Brindle is a colonial Southeastern Pennsylvania dialect word for speckled: wohlschtreemich in Pennsylvania Dutch. There were brindle cows, brindle horses, and in this case brindle corns. Brindle corn is mentioned by this name in Pennsylvania Dutch fairy tales in connection with Braucherei (supernatural faith-healing) where the corn kernels were used in combination with knuckle beans for prognostication. Any speckled corn could go by the name brindle, but the term fell out of fashion during the 1800s and was only preserved in connection with a Mennonite corn grown and sold for many years by Frank M. Weaver (1938-2008) and his father Benjamin S. Weaver (1908-1986). The Weavers were Stauffer Mennonites who operated a family corn business F & B Weaver near Farmersville (Lancaster County), Pennsylvania. Their unusual Brindle Corn was saved from extinction by Mennonite farmer Wilbur D. Swope (1925-2010) of Leetonia, Ohio. The Stauffer Mennonite sect to which the Weavers belonged was established in 1845 and eventually earned the epithet “Team Mennonite” since they plowed only with horses. The Staufferites remain more conservative than the Old Order Amish, and according to Mennonites who remember the Weavers, they refused to allow modern hybrid corn in their fields, thus they grew and sold only those cultivars that represented (in their minds) the farming habits of the original Stauffer sect, that is corns dating from pre-1850. This strict religious interpretation is what preserved Brindle Corn for so many years, yet unknown to the Weavers, the corn was itself a hybrid although fixed in its traits during the 1840s. After several grow outs of Brindle Corn, it became clear that it represents a nineteenth-century cross between a Yellow Gourd Seed/Dent and most likely Bloody Butcher. This has created a hybrid that on occasion throws off types: Bloody Butcher or brindled cobs with kernels similar to Gourd Seed. ~80 seed minimum per packet. LIMIT TWO PACKETS PER CUSTOMER (ordering more will result in the extras being refunded/cancelled).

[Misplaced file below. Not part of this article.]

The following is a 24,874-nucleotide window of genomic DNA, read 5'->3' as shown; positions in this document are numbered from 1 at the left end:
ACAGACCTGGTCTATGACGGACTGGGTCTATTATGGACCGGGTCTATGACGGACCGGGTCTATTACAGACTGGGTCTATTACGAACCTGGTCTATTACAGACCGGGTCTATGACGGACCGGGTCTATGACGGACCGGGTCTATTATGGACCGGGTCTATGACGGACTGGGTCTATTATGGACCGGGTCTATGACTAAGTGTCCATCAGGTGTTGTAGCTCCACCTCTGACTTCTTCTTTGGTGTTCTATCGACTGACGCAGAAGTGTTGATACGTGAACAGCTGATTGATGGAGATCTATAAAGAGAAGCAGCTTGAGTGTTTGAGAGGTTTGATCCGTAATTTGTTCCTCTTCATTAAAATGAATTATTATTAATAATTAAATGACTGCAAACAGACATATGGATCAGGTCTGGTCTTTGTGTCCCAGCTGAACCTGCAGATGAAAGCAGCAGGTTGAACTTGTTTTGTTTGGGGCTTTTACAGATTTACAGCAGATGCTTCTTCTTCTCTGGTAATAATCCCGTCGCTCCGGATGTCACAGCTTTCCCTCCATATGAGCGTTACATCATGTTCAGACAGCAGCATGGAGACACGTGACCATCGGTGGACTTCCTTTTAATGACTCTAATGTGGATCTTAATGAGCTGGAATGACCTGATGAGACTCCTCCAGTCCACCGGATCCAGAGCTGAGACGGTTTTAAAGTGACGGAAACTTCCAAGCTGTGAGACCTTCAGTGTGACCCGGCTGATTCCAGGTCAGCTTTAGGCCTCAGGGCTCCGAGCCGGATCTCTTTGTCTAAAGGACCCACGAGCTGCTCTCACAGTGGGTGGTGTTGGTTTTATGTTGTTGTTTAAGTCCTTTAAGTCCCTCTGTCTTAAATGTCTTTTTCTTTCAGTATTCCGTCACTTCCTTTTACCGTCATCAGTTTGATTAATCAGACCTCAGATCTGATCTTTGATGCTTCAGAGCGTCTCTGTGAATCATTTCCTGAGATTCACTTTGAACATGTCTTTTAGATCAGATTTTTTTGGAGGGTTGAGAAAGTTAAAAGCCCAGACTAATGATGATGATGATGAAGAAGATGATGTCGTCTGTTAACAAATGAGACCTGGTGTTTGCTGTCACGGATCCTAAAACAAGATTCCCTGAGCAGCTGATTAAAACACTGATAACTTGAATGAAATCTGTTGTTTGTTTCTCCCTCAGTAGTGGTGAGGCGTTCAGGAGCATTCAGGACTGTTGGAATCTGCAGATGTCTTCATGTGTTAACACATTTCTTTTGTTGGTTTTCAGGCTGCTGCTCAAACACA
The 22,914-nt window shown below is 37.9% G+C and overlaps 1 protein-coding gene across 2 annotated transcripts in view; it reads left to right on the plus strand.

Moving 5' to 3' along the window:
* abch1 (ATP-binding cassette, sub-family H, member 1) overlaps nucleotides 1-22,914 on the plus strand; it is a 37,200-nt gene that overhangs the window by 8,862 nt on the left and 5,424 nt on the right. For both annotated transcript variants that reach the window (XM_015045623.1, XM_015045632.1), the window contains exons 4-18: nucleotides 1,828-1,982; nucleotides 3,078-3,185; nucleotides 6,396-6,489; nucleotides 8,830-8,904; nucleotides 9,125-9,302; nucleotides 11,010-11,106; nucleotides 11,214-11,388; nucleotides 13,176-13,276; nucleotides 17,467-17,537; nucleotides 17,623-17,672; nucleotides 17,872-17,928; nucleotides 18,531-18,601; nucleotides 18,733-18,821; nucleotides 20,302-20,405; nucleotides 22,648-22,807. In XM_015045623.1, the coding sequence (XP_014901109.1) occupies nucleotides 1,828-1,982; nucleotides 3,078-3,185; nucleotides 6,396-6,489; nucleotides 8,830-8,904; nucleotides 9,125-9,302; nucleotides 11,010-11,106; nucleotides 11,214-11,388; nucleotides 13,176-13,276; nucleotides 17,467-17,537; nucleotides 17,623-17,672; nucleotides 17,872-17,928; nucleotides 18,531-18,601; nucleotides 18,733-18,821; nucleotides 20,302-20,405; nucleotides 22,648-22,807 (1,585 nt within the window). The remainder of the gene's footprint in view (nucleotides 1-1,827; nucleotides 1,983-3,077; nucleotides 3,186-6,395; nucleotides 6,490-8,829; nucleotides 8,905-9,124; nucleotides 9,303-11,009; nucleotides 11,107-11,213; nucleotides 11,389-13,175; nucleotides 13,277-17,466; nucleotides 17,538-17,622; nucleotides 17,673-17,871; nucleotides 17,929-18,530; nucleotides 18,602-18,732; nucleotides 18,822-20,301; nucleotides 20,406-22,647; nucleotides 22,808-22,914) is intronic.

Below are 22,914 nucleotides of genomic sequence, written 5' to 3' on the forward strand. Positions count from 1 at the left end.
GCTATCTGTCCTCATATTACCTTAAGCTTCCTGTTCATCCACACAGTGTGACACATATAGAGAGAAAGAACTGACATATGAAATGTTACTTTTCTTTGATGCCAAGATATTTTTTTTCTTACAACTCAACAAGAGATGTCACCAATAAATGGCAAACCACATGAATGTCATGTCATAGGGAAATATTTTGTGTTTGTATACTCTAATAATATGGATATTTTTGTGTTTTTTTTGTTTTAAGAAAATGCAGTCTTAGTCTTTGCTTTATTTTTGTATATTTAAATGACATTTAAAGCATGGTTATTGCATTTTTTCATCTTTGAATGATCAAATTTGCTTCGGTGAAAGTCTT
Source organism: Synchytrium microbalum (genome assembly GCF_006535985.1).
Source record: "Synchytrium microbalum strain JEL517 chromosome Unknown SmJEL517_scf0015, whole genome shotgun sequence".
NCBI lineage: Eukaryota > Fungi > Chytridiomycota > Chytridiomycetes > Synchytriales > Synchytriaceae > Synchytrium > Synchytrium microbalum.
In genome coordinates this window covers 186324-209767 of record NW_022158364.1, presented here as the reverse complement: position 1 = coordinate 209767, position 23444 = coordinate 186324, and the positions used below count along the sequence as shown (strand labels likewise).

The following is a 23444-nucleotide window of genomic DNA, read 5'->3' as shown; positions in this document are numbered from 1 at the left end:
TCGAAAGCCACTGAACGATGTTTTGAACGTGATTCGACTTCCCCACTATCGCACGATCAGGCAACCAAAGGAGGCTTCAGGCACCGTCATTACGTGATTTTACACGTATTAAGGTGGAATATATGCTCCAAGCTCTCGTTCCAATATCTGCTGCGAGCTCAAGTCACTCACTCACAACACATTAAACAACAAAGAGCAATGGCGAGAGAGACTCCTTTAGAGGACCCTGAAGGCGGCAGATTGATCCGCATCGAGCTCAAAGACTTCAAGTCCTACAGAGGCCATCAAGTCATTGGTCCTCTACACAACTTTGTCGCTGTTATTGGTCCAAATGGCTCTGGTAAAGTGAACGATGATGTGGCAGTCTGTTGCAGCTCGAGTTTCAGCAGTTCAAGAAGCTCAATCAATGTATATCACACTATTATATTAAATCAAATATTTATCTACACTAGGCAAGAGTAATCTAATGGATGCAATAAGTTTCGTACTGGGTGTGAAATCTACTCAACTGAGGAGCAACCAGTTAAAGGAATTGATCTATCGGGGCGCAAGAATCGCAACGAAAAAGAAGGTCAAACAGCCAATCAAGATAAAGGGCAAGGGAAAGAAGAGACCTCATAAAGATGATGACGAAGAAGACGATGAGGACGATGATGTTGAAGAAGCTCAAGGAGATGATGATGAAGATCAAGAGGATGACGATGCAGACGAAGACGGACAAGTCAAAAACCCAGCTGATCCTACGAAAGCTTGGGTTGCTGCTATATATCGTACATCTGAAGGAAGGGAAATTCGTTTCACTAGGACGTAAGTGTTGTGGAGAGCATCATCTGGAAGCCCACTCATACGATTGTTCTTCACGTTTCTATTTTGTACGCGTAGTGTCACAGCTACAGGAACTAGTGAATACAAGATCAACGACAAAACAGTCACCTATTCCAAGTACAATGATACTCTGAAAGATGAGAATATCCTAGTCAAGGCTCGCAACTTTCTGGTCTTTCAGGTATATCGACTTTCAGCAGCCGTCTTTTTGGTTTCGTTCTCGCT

Grown for us by Patricia Brodowski at Monticello.